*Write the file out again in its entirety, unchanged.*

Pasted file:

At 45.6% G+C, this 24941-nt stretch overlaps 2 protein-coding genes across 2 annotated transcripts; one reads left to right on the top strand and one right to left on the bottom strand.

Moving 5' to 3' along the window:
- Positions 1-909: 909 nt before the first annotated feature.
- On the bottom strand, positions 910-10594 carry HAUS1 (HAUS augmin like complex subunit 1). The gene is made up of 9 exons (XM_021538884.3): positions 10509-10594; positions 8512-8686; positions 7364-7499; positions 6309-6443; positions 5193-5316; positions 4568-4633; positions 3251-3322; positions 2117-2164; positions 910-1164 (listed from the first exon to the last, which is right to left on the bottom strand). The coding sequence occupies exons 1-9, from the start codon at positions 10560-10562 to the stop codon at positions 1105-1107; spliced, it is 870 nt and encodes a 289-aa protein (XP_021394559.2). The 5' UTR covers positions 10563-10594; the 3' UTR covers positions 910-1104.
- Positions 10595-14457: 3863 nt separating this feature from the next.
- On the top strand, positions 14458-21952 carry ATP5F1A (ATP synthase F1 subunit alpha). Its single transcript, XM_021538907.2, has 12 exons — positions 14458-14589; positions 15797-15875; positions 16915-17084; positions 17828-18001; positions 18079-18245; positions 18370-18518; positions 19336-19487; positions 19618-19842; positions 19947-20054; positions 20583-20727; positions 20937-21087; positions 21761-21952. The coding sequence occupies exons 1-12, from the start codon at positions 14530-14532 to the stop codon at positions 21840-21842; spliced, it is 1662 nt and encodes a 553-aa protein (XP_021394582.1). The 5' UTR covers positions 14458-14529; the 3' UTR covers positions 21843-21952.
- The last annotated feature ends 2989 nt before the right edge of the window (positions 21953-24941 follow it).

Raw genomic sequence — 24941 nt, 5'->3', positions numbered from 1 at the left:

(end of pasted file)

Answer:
At 45.6% G+C, this 24941-nt stretch overlaps 2 protein-coding genes across 2 annotated transcripts; one reads left to right on the top strand and one right to left on the bottom strand.

Moving 5' to 3' along the window:
- Positions 1-909: 909 nt before the first annotated feature.
- On the bottom strand, positions 910-10594 carry HAUS1 (HAUS augmin like complex subunit 1). The gene is made up of 9 exons (XM_021538884.3): positions 10509-10594; positions 8512-8686; positions 7364-7499; positions 6309-6443; positions 5193-5316; positions 4568-4633; positions 3251-3322; positions 2117-2164; positions 910-1164 (listed from the first exon to the last, which is right to left on the bottom strand). The coding sequence occupies exons 1-9, from the start codon at positions 10560-10562 to the stop codon at positions 1105-1107; spliced, it is 870 nt and encodes a 289-aa protein (XP_021394559.2). The 5' UTR covers positions 10563-10594; the 3' UTR covers positions 910-1104.
- Positions 10595-14457: 3863 nt separating this feature from the next.
- On the top strand, positions 14458-21952 carry ATP5F1A (ATP synthase F1 subunit alpha). Its single transcript, XM_021538907.2, has 12 exons — positions 14458-14589; positions 15797-15875; positions 16915-17084; positions 17828-18001; positions 18079-18245; positions 18370-18518; positions 19336-19487; positions 19618-19842; positions 19947-20054; positions 20583-20727; positions 20937-21087; positions 21761-21952. The coding sequence occupies exons 1-12, from the start codon at positions 14530-14532 to the stop codon at positions 21840-21842; spliced, it is 1662 nt and encodes a 553-aa protein (XP_021394582.1). The 5' UTR covers positions 14458-14529; the 3' UTR covers positions 21843-21952.
- The last annotated feature ends 2989 nt before the right edge of the window (positions 21953-24941 follow it).

Raw genomic sequence — 24941 nt, 5'->3', positions numbered from 1 at the left: